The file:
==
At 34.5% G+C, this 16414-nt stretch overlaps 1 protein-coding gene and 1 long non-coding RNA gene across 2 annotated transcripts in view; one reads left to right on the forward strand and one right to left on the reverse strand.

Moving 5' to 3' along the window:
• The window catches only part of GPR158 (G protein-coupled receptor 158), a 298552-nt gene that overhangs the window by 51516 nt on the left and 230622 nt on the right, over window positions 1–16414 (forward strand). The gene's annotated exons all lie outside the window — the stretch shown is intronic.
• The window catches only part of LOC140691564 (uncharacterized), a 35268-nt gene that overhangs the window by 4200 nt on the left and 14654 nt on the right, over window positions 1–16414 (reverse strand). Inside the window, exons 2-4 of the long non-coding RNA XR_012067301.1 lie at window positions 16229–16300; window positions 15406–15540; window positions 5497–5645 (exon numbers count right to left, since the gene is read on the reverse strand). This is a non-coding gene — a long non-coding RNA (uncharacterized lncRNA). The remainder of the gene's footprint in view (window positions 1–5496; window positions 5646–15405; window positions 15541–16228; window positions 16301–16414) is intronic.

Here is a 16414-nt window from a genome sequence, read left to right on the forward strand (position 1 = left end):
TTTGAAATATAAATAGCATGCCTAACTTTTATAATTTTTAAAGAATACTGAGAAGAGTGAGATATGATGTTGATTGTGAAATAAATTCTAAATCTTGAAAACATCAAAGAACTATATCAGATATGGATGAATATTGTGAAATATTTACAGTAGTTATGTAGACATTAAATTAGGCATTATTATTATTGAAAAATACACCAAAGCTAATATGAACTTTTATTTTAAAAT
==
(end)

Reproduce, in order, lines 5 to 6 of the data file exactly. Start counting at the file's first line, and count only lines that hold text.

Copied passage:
Here is a 16414-nt window from a genome sequence, read left to right on the forward strand (position 1 = left end):
TTTGAAATATAAATAGCATGCCTAACTTTTATAATTTTTAAAGAATACTGAGAAGAGTGAGATATGATGTTGATTGTGAAATAAATTCTAAATCTTGAAAACATCAAAGAACTATATCAGATATGGATGAATATTGTGAAATATTTACAGTAGTTATGTAGACATTAAATTAGGCATTATTATTATTGAAAAATACACCAAAGCTAATATGAACTTTTATTTTAAAAT